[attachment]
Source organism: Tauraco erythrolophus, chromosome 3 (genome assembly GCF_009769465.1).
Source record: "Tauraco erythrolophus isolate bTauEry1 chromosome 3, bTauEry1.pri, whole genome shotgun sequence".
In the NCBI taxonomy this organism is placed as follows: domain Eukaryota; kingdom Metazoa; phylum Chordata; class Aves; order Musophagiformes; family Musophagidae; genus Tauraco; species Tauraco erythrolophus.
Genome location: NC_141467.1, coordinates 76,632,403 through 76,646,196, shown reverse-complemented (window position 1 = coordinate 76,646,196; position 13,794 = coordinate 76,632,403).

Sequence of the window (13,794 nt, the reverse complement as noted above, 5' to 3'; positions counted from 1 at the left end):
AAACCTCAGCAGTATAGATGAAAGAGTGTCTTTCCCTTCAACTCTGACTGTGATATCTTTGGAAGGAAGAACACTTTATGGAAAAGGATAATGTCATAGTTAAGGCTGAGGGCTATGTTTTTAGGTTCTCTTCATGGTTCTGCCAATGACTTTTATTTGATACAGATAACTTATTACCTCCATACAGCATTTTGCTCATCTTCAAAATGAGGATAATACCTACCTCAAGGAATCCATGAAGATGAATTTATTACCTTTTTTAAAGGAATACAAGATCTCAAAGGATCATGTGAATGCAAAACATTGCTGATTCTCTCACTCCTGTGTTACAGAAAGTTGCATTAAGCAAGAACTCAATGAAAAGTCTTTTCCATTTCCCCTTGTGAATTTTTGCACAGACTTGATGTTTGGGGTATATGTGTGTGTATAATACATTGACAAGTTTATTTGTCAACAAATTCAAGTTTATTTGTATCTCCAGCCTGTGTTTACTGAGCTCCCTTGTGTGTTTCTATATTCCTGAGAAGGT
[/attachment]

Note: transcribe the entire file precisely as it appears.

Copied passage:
Source organism: Tauraco erythrolophus, chromosome 3 (genome assembly GCF_009769465.1).
Source record: "Tauraco erythrolophus isolate bTauEry1 chromosome 3, bTauEry1.pri, whole genome shotgun sequence".
In the NCBI taxonomy this organism is placed as follows: domain Eukaryota; kingdom Metazoa; phylum Chordata; class Aves; order Musophagiformes; family Musophagidae; genus Tauraco; species Tauraco erythrolophus.
Genome location: NC_141467.1, coordinates 76,632,403 through 76,646,196, shown reverse-complemented (window position 1 = coordinate 76,646,196; position 13,794 = coordinate 76,632,403).

Sequence of the window (13,794 nt, the reverse complement as noted above, 5' to 3'; positions counted from 1 at the left end):
AAACCTCAGCAGTATAGATGAAAGAGTGTCTTTCCCTTCAACTCTGACTGTGATATCTTTGGAAGGAAGAACACTTTATGGAAAAGGATAATGTCATAGTTAAGGCTGAGGGCTATGTTTTTAGGTTCTCTTCATGGTTCTGCCAATGACTTTTATTTGATACAGATAACTTATTACCTCCATACAGCATTTTGCTCATCTTCAAAATGAGGATAATACCTACCTCAAGGAATCCATGAAGATGAATTTATTACCTTTTTTAAAGGAATACAAGATCTCAAAGGATCATGTGAATGCAAAACATTGCTGATTCTCTCACTCCTGTGTTACAGAAAGTTGCATTAAGCAAGAACTCAATGAAAAGTCTTTTCCATTTCCCCTTGTGAATTTTTGCACAGACTTGATGTTTGGGGTATATGTGTGTGTATAATACATTGACAAGTTTATTTGTCAACAAATTCAAGTTTATTTGTATCTCCAGCCTGTGTTTACTGAGCTCCCTTGTGTGTTTCTATATTCCTGAGAAGGT